President Obama has nominated Massachusetts Senator John Kerry to be his next Secretary of State, replacing Hillary Clinton with an equally establishment, equally interventionist voice in American politics.
Kerry currently serves as the chairman of the Senate Foreign Relations Committee, and his past record as a soldier in Vietnam and US diplomat in several capacities has earned him a reputation for expertise in foreign policy.
But his political career has largely been defined by taking positions that are politically expedient at the time, as was made famous when he challenged President Bush for the White House in 2004; Republicans attacked him for being for the war in Iraq, before it was popular for Democrats to be against it.
Kerry still takes this approach. Back in May, when leaders in Congress began pushing for a US military intervention in Syria to unseat the Assad regime in its “civil war” with rebel forces, Kerry himself advocated imposing a no-fly zone in Syria and directly arming the rebels.
Since then, as it became clear the Obama administration was not going to support a no-fly zone, Kerry’s advocacy for intervention has quieted.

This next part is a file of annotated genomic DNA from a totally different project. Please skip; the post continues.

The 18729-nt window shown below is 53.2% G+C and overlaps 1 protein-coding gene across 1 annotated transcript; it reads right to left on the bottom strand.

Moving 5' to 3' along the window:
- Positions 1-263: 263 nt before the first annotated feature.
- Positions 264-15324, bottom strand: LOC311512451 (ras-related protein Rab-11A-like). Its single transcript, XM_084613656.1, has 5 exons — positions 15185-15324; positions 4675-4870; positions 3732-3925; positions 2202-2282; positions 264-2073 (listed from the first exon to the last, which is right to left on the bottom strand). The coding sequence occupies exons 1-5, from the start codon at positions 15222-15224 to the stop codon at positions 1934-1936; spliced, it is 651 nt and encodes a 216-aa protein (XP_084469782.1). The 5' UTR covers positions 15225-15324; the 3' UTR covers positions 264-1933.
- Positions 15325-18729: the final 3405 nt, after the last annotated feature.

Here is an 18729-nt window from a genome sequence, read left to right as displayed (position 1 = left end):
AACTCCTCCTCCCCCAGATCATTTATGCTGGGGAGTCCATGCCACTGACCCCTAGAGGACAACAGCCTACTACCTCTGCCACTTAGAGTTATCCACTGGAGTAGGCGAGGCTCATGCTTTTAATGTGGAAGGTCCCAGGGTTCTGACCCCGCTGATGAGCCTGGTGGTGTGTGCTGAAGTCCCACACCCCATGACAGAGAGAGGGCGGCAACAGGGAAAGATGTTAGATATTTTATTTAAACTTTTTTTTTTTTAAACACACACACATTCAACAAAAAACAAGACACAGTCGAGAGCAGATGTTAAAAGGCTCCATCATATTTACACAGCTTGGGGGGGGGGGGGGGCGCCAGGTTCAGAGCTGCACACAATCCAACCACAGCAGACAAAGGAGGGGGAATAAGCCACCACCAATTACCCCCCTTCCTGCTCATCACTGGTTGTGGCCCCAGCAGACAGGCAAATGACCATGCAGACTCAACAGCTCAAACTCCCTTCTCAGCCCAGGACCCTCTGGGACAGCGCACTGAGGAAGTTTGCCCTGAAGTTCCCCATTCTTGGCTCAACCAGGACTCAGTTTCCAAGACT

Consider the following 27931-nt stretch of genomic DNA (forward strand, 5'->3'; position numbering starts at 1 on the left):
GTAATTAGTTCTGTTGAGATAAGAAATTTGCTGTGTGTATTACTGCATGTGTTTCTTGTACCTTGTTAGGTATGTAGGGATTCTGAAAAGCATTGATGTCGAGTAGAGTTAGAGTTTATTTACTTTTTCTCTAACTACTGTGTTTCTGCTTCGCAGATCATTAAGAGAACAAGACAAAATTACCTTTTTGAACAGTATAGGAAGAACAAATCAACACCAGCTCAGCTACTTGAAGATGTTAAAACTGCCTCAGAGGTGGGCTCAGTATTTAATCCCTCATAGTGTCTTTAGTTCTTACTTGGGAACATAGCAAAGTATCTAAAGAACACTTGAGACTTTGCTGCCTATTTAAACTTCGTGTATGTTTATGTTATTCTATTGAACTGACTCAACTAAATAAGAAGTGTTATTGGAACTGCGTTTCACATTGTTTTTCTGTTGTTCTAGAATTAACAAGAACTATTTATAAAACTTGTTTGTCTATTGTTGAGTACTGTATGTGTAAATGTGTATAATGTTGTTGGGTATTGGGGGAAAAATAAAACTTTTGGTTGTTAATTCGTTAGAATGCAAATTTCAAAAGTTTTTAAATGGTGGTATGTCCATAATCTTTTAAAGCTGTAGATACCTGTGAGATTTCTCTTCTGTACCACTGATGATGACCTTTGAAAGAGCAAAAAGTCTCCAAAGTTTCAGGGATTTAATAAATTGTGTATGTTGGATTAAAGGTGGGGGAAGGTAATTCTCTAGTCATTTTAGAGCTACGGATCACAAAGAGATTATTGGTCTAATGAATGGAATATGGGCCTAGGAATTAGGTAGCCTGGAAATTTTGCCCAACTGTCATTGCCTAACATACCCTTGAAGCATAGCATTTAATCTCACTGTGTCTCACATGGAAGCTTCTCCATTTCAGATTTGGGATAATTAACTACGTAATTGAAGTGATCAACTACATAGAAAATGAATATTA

In announcing Kerry’s nomination, President Obama spoke of Kerry’s “extraordinarily distinguished Senate career, and as chairman of the Foreign Relations Committee,” his “central role in every major foreign policy debate for nearly 30 years.”
That, however, is not a favorable credential, given the course of US foreign policy since the Reagan administration.
The Senate Foreign Relations Committee, under Kerry’s chairmanship, released a report in June on US policy in the Middle East. Much of the study describes how Washington will maintain key military bases and troop presence throughout the entire region and how to overcome challenges to maintaining such dominance, which is vital because the region is “home to more than half of the world’s oil reserves and over a third of its natural gas.”
The report acknowledged that US military presence in the region as well as US support for brutal dictatorships has generated widespread hatred and blowback. This ugly side of US foreign policy shouldn’t be stopped, argued the report, but the US should maintain the imperial dominance over the region, while somehow avoiding the messy “backlash” and embarrassing support for “human rights abuses.”
The “backlash” the Committee worried about is hard to avoid. And it argued for continuing the veritable garrisoning of Iran’s surroundings, which the report said “provide[s] a counterbalance,” despite it making the Islamic Republic more guarded, which amplifies tensions and increases the likelihood of unnecessary conflict.
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